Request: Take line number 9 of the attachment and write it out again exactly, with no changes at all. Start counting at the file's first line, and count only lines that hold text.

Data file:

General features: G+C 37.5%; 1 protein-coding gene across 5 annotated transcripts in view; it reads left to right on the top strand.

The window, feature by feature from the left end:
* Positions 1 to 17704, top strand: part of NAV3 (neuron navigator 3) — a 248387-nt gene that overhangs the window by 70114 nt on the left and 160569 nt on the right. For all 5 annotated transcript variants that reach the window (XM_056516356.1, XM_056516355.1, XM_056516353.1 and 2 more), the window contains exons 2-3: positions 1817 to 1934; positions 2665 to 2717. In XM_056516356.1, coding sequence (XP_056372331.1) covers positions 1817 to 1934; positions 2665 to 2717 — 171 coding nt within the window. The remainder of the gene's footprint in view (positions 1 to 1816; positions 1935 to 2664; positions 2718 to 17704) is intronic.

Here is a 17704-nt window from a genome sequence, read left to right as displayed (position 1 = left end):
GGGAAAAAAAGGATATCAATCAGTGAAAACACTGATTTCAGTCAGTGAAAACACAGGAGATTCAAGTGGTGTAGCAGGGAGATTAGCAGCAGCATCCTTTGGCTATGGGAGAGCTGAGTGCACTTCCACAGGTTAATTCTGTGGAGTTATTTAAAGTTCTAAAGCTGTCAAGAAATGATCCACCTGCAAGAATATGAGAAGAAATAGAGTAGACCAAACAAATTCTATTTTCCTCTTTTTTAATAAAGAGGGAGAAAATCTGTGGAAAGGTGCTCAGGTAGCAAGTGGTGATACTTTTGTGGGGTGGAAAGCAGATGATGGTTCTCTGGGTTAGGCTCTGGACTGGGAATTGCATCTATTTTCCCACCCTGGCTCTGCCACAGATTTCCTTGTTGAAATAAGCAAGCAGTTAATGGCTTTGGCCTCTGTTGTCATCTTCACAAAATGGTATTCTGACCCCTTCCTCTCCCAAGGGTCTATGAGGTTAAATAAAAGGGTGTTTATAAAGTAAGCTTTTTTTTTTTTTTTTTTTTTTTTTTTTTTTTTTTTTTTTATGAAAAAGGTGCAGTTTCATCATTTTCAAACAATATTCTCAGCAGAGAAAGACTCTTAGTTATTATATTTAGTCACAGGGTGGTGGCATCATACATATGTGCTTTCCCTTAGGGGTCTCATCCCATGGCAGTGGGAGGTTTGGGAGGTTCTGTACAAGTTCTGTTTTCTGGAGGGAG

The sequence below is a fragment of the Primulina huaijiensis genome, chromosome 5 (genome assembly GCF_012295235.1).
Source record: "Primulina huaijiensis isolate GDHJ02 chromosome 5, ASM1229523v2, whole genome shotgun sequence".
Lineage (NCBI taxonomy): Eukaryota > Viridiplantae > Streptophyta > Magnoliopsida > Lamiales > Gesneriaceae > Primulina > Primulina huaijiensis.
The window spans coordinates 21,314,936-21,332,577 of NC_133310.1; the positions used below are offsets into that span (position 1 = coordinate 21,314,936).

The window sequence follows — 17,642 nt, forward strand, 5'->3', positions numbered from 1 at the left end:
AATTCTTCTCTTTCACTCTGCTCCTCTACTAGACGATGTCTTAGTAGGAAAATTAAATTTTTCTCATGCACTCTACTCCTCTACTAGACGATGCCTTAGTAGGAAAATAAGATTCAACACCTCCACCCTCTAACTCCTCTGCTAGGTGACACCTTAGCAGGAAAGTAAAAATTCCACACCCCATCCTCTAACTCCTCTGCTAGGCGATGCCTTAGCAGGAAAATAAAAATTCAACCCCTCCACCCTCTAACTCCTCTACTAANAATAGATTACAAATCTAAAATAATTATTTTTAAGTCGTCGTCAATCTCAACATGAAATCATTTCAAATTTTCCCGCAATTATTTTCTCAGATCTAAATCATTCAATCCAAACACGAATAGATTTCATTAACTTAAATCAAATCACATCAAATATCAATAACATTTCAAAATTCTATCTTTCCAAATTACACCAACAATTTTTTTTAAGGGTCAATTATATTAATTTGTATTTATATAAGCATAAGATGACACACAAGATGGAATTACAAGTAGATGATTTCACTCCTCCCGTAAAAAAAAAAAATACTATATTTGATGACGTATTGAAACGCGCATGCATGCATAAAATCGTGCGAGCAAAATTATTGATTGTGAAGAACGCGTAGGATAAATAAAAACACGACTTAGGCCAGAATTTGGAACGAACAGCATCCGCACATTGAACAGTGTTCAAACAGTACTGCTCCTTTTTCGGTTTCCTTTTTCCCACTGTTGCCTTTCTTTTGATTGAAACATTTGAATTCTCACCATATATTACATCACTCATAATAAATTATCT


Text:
The window spans coordinates 21,314,936-21,332,577 of NC_133310.1; the positions used below are offsets into that span (position 1 = coordinate 21,314,936).